• Tectonic – CoreOS just announced a new service that is a commercial distribution of everything you need to run a container platform. It includes support and services from all of the components required to run containers (Docker, Rkt, and Kubernetes). With Tectonics you get 24×7 support for running distributed applications at scale using containers. They also offer hands on workshops to help teach customers best practices on containers. It is currently in preview mode but will be released soon.
  • Integration with Mirantis (OpenStack) – on the heels of the Kubernetes OpenStack announcement, Mirantis announced integration with Tectonic. This is a huge step for containers and private clouds. As I have written before, containers are a key technology for making hybrid cloud a reality. The Mirantis integration makes it possible to effectively design a public/private hybrid cloud. Keep an eye on this development as it progresses.

Apache Mesos

Mesos is another major player in the container space. Mesos is frequently used for managing and scheduling large deployments of applications like Hadoop, Spark, Elastic Search and other big data techologies. Mesos integrates with Docker, Rkt, and Kubernetes. Here are some current announcements from Mesos:

  • Mesos 0.23 released – The latest release boasts an impressive list of enhancements and new features. Mesos now provides the capability to create persistent volumes. This provides great benefits for statefull services such as HDFS, Cassandra, and others. Enhancements to resource utilization has been implemented to protect against over-subscription of services which should reduce costs. Numerous other enhancements around security, performance, and monitoring were announced.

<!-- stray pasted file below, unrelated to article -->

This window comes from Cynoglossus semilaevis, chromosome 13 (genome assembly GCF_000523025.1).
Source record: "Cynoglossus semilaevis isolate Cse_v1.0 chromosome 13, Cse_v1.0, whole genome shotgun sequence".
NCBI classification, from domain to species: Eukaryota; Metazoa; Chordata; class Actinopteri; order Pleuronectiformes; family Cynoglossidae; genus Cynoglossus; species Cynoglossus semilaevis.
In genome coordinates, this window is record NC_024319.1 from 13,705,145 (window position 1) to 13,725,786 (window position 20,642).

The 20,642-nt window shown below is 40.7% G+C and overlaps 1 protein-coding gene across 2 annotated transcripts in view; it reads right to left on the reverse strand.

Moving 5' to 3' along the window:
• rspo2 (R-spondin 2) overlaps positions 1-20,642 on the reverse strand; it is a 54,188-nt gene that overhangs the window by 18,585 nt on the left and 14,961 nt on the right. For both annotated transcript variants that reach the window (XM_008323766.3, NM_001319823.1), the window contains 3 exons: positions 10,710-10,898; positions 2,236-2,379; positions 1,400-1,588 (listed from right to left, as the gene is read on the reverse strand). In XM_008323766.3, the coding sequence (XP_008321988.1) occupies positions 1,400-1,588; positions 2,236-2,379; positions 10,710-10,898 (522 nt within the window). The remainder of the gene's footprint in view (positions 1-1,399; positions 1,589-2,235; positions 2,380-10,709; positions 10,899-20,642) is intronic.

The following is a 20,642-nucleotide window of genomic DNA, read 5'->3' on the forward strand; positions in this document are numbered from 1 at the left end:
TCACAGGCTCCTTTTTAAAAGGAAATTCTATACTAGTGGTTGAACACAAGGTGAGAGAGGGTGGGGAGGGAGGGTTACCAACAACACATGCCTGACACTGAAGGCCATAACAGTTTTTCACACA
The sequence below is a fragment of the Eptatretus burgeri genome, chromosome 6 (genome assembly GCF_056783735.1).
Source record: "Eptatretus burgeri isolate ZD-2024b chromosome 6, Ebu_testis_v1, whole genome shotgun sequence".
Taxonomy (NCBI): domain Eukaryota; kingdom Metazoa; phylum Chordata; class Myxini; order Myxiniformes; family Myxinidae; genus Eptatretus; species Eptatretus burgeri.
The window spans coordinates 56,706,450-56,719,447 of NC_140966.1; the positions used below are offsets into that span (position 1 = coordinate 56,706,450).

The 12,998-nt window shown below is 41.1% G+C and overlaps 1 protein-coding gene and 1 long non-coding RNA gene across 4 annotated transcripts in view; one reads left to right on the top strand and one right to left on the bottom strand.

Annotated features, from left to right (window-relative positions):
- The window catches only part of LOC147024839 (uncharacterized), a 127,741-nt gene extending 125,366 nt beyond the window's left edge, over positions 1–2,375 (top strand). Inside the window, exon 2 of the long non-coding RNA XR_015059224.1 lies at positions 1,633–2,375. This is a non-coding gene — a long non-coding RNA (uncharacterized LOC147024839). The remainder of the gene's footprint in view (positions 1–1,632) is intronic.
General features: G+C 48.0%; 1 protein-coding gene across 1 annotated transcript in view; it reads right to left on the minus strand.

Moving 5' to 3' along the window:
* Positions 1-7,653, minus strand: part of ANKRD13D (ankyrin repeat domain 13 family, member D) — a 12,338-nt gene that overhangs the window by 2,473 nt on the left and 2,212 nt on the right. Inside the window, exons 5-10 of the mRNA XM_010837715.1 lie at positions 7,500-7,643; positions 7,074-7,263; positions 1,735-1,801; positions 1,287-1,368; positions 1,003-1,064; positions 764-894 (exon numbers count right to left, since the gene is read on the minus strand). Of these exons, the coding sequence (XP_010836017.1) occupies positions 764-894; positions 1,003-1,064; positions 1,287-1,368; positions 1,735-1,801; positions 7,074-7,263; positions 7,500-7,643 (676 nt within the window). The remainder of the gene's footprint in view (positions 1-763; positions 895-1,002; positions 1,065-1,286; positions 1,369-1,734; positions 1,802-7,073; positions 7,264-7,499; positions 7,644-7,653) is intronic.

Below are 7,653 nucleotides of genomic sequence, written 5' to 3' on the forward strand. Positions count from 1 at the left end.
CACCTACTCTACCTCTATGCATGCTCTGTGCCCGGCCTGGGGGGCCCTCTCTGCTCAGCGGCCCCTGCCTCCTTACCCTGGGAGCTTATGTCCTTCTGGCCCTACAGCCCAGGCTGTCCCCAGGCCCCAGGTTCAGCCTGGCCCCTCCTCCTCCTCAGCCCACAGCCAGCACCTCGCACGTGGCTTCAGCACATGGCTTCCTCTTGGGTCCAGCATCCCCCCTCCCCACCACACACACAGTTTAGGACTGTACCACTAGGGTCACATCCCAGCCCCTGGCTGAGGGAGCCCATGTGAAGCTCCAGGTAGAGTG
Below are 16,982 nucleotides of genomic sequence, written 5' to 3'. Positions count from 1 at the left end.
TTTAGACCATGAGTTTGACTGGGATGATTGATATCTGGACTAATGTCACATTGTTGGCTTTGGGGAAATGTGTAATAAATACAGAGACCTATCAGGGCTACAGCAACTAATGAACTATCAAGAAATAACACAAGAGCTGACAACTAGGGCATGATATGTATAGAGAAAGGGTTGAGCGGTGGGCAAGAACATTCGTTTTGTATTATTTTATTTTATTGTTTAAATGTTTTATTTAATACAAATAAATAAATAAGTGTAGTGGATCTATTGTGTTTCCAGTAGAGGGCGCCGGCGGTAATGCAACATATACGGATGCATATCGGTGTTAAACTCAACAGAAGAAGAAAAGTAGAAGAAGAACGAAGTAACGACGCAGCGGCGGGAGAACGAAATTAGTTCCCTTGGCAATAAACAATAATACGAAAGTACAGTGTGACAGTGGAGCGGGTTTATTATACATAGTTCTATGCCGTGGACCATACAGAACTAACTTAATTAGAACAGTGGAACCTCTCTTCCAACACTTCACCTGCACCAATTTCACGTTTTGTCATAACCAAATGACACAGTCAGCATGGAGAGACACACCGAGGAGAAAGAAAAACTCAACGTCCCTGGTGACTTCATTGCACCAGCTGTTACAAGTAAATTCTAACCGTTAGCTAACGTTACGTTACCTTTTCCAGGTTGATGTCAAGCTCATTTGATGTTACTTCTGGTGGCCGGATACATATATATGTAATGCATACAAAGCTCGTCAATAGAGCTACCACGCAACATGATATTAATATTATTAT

• Mesosphere 0.9.0 released – There are a number of enhancements and new features in this release including better integration with Docker, integration with Zookeeper for storage, and much more.


The container space is moving fast. All of these solutions are open source projects. Companies that are not leveraging open source should pay attention here. Containers as a stand alone product or service was non-existent just over 2 years ago. Now we have these four vendors advancing their offerings at incredible speeds. There are also a large number of startups that have emerged to fill gaps in areas like security, container management, monitoring, etc. All of these new companies are open source as well. The combination of DevOps and open source development models have allowed all of these companies to continuously evolve their products at rates that are unmatched by typical closed source companies. The gaps that this 2 year old industry has are getting closed so fast that it is just a matter of time before container based microservices architectures becomes the new norm from greenfield applications. I will try to keep you all updated every few months and consolidate all the activity into an easy to consume post. Buckle up!